Serve with: A stout or porter.
Course: Dinner, Lunch, Main Course
Cuisine: American, Mexican, Tex Mex
Servings: 4bowls of 8 ounces each
Prep Time: 40minutes
Cook Time: 3hours
1.5poundsbeef chuck(after trimming off as much fat and gristle as possible, see notes below)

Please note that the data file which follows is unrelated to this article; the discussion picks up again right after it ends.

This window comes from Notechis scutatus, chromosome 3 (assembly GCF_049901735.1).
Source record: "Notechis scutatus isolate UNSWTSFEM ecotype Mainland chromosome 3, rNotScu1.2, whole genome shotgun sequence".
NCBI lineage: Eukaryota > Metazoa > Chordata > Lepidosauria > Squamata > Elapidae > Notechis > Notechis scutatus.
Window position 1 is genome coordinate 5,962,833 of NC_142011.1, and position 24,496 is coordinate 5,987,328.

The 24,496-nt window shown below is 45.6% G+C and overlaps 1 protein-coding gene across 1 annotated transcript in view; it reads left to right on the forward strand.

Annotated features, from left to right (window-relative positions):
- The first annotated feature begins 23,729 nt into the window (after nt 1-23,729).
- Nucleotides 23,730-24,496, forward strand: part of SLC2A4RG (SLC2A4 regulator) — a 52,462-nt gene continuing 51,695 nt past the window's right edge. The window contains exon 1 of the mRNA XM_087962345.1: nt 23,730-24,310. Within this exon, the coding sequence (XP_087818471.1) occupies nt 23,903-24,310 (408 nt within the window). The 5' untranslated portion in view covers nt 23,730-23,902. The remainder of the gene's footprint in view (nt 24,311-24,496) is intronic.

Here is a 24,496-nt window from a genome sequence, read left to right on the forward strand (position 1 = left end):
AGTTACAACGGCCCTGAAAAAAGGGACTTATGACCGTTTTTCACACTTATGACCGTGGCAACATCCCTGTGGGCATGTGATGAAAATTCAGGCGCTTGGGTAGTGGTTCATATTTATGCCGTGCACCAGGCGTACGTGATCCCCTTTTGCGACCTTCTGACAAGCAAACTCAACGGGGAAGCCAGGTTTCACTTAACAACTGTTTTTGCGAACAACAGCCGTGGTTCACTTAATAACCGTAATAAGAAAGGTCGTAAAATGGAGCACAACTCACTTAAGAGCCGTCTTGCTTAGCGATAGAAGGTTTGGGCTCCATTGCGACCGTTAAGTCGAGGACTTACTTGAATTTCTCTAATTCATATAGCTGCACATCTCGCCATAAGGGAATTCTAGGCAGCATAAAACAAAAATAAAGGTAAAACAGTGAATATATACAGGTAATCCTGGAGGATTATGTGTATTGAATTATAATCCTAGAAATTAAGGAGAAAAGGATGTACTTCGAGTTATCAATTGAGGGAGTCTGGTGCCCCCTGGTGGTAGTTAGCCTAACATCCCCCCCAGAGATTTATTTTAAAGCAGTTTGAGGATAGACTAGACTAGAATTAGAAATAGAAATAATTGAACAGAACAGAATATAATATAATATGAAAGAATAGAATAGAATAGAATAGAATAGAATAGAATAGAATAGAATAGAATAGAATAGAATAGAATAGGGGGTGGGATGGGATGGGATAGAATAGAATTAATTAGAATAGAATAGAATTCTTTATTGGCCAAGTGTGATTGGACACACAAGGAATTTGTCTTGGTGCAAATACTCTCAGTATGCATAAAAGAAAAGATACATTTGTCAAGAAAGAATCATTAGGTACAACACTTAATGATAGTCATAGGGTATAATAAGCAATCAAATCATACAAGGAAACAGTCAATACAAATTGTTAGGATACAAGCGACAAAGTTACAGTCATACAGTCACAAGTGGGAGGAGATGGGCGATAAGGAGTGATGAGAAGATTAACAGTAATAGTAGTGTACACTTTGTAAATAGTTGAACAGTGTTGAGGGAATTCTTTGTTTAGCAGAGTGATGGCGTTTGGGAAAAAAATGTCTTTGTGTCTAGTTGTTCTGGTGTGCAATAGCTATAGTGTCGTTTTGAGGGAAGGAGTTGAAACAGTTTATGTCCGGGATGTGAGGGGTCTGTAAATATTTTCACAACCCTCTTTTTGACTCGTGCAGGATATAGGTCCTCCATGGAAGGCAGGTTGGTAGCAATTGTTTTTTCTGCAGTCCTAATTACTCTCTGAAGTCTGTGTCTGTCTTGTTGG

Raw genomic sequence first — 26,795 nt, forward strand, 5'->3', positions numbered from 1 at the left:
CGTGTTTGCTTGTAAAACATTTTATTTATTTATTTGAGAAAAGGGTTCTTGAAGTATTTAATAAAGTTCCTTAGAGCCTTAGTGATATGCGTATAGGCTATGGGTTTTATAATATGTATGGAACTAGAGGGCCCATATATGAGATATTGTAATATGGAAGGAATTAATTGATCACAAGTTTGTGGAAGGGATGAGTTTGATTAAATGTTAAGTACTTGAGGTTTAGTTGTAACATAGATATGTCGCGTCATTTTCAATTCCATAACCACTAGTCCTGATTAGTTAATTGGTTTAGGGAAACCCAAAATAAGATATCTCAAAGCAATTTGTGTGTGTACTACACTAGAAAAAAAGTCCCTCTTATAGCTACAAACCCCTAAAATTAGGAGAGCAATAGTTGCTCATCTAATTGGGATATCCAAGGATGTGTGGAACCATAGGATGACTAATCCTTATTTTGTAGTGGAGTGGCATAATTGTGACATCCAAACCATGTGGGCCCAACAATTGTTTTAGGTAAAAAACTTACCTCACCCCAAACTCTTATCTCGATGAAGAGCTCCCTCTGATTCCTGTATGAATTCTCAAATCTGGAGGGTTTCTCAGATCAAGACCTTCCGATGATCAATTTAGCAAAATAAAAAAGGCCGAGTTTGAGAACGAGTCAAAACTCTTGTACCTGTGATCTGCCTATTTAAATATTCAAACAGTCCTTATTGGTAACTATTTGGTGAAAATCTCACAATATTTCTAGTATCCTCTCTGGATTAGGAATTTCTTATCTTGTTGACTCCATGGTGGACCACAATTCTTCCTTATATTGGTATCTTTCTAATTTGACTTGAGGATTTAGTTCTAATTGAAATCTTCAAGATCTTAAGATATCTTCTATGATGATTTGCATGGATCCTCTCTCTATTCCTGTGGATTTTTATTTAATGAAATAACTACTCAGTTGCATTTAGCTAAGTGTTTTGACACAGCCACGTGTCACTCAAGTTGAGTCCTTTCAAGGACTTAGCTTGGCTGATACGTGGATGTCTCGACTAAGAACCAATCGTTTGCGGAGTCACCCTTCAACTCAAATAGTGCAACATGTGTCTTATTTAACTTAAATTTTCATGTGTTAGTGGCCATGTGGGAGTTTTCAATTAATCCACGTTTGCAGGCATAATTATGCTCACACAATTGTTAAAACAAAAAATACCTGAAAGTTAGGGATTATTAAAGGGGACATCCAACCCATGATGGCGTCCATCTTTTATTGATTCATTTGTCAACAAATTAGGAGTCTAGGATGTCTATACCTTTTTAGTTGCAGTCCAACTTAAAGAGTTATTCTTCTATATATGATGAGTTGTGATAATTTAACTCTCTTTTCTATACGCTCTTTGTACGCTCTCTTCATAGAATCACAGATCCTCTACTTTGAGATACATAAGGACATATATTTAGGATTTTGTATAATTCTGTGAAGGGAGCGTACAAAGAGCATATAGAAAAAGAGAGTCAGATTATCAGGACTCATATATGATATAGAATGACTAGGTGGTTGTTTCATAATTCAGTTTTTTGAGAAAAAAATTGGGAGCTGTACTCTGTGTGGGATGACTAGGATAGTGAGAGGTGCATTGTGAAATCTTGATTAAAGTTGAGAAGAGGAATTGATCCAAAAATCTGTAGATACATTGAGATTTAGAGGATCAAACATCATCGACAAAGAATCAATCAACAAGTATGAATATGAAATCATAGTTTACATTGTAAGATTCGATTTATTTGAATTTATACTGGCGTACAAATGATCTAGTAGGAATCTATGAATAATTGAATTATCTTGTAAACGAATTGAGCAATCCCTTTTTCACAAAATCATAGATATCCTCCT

About the meat. You need to use all beef if you want to win a competition in Texas, but for more interesting flavors you can use a mix of beef, pork, chicken, and lamb if you wish. In Texas the choice is usually cheaper cuts of beef like chuck, shoulder, sirloin roast, brisket, or stew meat, never tenderloin, ribeye, or strip. I use chuck, but short ribs and brisket point are wonderful choices. If you have leftover smoked Texas style beef brisket or pulled pork, that will work just fine. If you've got buffalo, rabbit, or rattlesnake, throw it in, too.About the chili powder. Chili powders are blends and no two are alike. Some are quite hot, others mild. I use my own recipe (follow the link). Mine is heavy on the ancho chiles, and that is important. Most chili con carne is heavily flavored by ancho. It has a deep raisiny character and is not very hot. You can add ancho powder if you wish. About the chocolate. Traditionalists use only unsweetened dark chocolate, but semi-sweet or sweet will do. The small amount of sweetness will not hurt the stew. If you are using unsweetened chocolate, be careful chopping it or you'll have a finger in the stew.About the tortilla chips. You can use any of the popular store-bought brands that are corn based and not heavily flavored. Because they are usually heavily salted we do not salt the stew until after it has cooked a while and we have tasted it.About the carrots. Another controversial ingredient. I think they bring a sweetness, a crunch if you don't over or undercook them, and nice color. So there. Optional add-ins if you are not in Texas. 2 (16 ounces) cans of kidney and/or pinto beans, drained. If you add beans, it won't be Texas chili, but it will still be good. I won't tell anyone. Add canned beans for 30 minutes before serving.About the toppings. Garnish the individual bowls as you wish. I like to take fresh tortillas, toast them on the grill, cut them into strips, sprinkle them on top, sprinkle on some chopped onion, and add a dollop of sour cream. Or you could just put the toppings in bowls and let people garnish to their own taste. Go crazy.Optional serving methods. Chili is great when served on rice, cooked pasta, a baked potato, hot dogs, nachos, and more.